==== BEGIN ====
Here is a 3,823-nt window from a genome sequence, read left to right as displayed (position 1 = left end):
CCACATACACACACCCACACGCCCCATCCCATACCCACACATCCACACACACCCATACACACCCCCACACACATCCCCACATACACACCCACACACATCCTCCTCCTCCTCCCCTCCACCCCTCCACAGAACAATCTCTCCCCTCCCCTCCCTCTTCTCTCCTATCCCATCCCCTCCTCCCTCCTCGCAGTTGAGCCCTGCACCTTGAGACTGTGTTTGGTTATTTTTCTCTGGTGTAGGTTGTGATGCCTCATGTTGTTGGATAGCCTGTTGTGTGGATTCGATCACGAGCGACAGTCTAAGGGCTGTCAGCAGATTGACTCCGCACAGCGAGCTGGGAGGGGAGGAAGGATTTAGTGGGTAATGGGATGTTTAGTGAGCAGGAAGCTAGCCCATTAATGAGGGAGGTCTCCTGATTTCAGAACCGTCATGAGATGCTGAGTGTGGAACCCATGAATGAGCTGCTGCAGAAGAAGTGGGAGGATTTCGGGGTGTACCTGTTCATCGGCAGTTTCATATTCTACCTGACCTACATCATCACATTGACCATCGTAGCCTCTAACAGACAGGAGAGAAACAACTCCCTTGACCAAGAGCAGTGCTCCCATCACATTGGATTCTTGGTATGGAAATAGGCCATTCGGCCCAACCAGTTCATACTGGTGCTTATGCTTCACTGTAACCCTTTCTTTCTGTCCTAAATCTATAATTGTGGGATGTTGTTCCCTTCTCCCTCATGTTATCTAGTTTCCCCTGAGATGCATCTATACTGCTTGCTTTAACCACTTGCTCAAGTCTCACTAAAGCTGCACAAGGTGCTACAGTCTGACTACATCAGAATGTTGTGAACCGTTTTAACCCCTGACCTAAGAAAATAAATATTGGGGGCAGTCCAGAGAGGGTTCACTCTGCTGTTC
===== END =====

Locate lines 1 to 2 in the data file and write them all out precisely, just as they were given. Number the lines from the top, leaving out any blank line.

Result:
Here is a 3,823-nt window from a genome sequence, read left to right as displayed (position 1 = left end):
CCACATACACACACCCACACGCCCCATCCCATACCCACACATCCACACACACCCATACACACCCCCACACACATCCCCACATACACACCCACACACATCCTCCTCCTCCTCCCCTCCACCCCTCCACAGAACAATCTCTCCCCTCCCCTCCCTCTTCTCTCCTATCCCATCCCCTCCTCCCTCCTCGCAGTTGAGCCCTGCACCTTGAGACTGTGTTTGGTTATTTTTCTCTGGTGTAGGTTGTGATGCCTCATGTTGTTGGATAGCCTGTTGTGTGGATTCGATCACGAGCGACAGTCTAAGGGCTGTCAGCAGATTGACTCCGCACAGCGAGCTGGGAGGGGAGGAAGGATTTAGTGGGTAATGGGATGTTTAGTGAGCAGGAAGCTAGCCCATTAATGAGGGAGGTCTCCTGATTTCAGAACCGTCATGAGATGCTGAGTGTGGAACCCATGAATGAGCTGCTGCAGAAGAAGTGGGAGGATTTCGGGGTGTACCTGTTCATCGGCAGTTTCATATTCTACCTGACCTACATCATCACATTGACCATCGTAGCCTCTAACAGACAGGAGAGAAACAACTCCCTTGACCAAGAGCAGTGCTCCCATCACATTGGATTCTTGGTATGGAAATAGGCCATTCGGCCCAACCAGTTCATACTGGTGCTTATGCTTCACTGTAACCCTTTCTTTCTGTCCTAAATCTATAATTGTGGGATGTTGTTCCCTTCTCCCTCATGTTATCTAGTTTCCCCTGAGATGCATCTATACTGCTTGCTTTAACCACTTGCTCAAGTCTCACTAAAGCTGCACAAGGTGCTACAGTCTGACTACATCAGAATGTTGTGAACCGTTTTAACCCCTGACCTAAGAAAATAAATATTGGGGGCAGTCCAGAGAGGGTTCACTCTGCTGTTC